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Cullen is an extremely attractive town originally built around the mouth of the Burn of Deskford. When seen from the sea it is framed from behind by higher ground carrying a disused railway line over a series of spectacular viaducts.

The town is in two parts. Sandwiched between the sea wall on one side, and the curve of the main road on the other is the fishing village, Seatown. This is a unique collection of a couple of a hundred small stone fishermen's cottages. At the seaward side they turn their ends to the sea, which on this north-facing coast can be much less placid than implied by the images on this page.

Wandering around Seatown is a slightly other-worldly experience. It was obviously a planned community; but the plans were interpreted in any number of slightly different ways as individual cottages were built. One fascinating feature is the brightly-coloured appearance of the render applied over the joins between the stones forming many of the cottages, but not over the faces of the stones themselves, producing an odd patch-work effect.

The "inland" side of Cullen stretches up an imposing main street that continues from Seatown under the most easterly of the three railway viaducts. Here you can find a collection of local services and attractive small shops that service the local community: but again no sign of the commercialisation that has elsewhere overwhelmed attractive coastal settlements of this sort.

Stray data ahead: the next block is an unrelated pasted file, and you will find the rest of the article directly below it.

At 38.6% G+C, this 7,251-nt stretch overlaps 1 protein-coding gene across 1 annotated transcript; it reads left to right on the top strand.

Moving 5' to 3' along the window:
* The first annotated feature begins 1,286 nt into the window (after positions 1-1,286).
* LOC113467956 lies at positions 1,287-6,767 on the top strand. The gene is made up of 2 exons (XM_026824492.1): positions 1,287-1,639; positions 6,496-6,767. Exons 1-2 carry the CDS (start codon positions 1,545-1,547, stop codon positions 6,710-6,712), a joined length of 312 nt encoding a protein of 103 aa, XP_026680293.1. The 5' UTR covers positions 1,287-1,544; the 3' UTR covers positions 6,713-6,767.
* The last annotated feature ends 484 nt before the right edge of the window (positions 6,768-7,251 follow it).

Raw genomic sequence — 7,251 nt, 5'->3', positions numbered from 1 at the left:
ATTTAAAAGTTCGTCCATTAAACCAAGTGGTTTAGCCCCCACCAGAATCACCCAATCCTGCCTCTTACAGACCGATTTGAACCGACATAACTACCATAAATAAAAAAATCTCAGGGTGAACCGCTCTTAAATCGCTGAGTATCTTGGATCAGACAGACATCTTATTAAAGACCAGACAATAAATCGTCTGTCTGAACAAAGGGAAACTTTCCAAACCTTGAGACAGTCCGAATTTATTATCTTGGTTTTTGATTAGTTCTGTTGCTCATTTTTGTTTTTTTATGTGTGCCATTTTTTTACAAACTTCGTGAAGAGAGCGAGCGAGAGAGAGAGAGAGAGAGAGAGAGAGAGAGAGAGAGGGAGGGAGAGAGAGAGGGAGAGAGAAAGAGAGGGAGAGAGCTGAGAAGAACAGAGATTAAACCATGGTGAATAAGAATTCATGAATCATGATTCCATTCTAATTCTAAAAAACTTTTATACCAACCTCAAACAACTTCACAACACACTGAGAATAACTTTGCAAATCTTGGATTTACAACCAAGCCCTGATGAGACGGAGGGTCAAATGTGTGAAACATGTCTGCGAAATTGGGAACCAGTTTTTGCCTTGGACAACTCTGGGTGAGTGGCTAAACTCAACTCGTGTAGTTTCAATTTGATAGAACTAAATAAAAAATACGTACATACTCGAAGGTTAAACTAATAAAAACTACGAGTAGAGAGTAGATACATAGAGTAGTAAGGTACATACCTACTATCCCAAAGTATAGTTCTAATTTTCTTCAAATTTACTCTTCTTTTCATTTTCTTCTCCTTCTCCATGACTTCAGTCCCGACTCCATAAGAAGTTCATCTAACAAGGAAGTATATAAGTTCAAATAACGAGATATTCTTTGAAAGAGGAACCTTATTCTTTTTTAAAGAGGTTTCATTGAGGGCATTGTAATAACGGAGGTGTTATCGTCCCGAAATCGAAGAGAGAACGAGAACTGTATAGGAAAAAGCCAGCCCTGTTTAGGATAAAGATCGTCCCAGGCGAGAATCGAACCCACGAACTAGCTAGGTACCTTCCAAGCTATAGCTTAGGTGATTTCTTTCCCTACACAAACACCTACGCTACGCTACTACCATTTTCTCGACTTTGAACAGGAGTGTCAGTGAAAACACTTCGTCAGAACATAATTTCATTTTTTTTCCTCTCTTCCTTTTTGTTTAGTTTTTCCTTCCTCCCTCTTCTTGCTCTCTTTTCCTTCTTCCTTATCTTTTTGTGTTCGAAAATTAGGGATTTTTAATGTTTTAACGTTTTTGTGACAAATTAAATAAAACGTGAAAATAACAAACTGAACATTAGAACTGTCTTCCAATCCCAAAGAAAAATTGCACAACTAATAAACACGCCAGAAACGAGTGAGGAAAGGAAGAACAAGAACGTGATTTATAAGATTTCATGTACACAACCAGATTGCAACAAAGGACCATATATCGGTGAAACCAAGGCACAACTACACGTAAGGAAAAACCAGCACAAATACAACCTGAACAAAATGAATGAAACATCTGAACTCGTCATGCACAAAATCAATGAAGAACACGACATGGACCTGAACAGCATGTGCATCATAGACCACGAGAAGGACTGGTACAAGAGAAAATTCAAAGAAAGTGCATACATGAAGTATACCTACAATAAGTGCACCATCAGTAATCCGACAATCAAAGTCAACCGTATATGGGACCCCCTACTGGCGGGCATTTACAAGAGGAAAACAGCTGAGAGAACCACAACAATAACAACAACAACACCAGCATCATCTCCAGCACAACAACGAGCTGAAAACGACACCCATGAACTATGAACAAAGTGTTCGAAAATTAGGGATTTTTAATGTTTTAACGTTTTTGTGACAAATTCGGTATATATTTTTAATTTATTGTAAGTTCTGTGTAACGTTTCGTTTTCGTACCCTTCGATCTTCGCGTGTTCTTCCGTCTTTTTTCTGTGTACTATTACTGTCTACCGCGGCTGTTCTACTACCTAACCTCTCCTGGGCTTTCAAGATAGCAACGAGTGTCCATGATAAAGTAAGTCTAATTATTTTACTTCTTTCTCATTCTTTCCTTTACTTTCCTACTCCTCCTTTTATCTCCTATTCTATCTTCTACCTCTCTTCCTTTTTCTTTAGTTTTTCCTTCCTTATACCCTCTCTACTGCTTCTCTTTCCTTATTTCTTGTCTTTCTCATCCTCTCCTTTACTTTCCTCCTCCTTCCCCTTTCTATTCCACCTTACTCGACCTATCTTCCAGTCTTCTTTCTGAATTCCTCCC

At the eastern end of Seatown, just below where the main road emerges from its viaduct, is Cullen's harbour. Again, a relatively quiet place that marks the junction between the Seatown's sandy beach and the rockier seascape to the east. People enjoy this beach, but most prefer the much larger expanses of sand to be found immediately to the west of Cullen, and easily walkable from it.

A Fishing heritage lies behind Cullen's main claim to fame: a form of smoked haddock, potato and onion soup named after the town: Cullen Skink. The slightly odd name comes from the Gaelic word for "essence".